The Biden administration is looking to fund multiple projects that are designed to reduce the total amount of carbon in Earth's atmosphere.
The new $3.5 billion fund has already had its first winners selected, and according to reports the projects were proposed by a subsidiary of Occidental Petroleum Corp. for Kleberg County, Texas, Climeworks AG, Battelle Memorial Institute and Heirloom Carbon Technologies, Inc. for Calcasieu Parish, Louisiana. The Energy Department announced the aforementioned companies were selected for the first tranche of funding of up to $1.2 billion.
So, what's the new technology? Energy Secretary Jennifer Granholm spoke to reporters and said it's "essentially a giant vacuum that can suck decades of old carbon pollution straight out of the sky. If we deploy this at scale, this technology can help us make serious headway toward our net-zero emission goals."
Researchers expect that once these hubs are developed the vacuum can suck more than 2 million metric tons of carbon dioxide a year from the atmosphere, which is approximately the same amount of carbon dioxide generated by half a million gas-powered cars.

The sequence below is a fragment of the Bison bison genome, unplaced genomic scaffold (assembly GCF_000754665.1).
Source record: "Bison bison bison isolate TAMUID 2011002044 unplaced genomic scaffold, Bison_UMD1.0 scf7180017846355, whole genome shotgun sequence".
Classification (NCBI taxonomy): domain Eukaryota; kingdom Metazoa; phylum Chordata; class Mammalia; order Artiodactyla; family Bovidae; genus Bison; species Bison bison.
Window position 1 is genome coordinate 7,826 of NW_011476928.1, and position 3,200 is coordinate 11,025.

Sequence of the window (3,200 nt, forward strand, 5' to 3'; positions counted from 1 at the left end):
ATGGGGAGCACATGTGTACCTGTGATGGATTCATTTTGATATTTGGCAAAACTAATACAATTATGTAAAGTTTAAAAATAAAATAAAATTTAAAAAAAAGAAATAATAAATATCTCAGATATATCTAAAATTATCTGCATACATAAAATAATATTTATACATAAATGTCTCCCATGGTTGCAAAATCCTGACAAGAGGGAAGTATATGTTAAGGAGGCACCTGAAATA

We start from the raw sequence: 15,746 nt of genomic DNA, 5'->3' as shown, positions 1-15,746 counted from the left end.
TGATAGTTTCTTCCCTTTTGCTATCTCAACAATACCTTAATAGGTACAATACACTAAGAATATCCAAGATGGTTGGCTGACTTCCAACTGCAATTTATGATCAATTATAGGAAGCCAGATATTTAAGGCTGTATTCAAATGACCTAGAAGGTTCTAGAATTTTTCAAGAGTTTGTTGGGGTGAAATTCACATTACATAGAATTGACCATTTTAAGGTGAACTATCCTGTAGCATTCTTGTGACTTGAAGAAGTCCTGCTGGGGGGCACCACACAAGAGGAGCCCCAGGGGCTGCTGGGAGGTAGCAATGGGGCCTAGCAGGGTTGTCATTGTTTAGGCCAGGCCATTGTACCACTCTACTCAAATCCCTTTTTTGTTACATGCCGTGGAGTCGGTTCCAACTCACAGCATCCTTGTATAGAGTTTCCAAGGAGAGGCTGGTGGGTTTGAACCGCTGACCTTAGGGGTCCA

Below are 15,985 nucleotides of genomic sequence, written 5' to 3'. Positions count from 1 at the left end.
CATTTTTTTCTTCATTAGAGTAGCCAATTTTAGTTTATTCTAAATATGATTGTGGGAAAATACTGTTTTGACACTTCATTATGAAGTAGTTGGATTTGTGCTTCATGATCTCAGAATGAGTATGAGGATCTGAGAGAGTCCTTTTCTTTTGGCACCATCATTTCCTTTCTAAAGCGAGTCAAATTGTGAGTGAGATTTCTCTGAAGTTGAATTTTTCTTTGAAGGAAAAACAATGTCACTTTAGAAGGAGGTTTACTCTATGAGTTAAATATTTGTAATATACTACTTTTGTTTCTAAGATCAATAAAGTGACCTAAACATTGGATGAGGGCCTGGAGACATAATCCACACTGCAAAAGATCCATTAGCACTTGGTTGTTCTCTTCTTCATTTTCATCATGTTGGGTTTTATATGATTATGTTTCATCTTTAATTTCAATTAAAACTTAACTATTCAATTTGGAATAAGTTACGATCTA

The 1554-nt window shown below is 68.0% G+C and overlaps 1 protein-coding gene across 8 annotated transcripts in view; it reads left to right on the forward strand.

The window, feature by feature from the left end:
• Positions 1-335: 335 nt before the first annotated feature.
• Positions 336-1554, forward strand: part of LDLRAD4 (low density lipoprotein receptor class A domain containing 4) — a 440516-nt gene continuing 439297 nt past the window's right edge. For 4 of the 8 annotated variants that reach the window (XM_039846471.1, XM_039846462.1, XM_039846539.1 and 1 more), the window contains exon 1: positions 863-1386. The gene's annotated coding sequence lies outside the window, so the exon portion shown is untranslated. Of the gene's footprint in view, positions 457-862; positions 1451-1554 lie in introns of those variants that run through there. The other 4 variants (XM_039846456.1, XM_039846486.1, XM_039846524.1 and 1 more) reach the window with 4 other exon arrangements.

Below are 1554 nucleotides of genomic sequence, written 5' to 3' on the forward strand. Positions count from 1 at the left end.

As for the other projects, $3 million has been awarded to a direct air capture (DAC) hub proposed by a division of Chevron U.S. Inc. in San Roman, California, while $12.5 million has been awarded to the Wyoming Regional Direct Air Capture Hub proposed by Carbon Capture Inc. The world's largest DAC plant is currently sucking 4,000 tons of CO2 annually and is operated by Climework's a Swiss startup.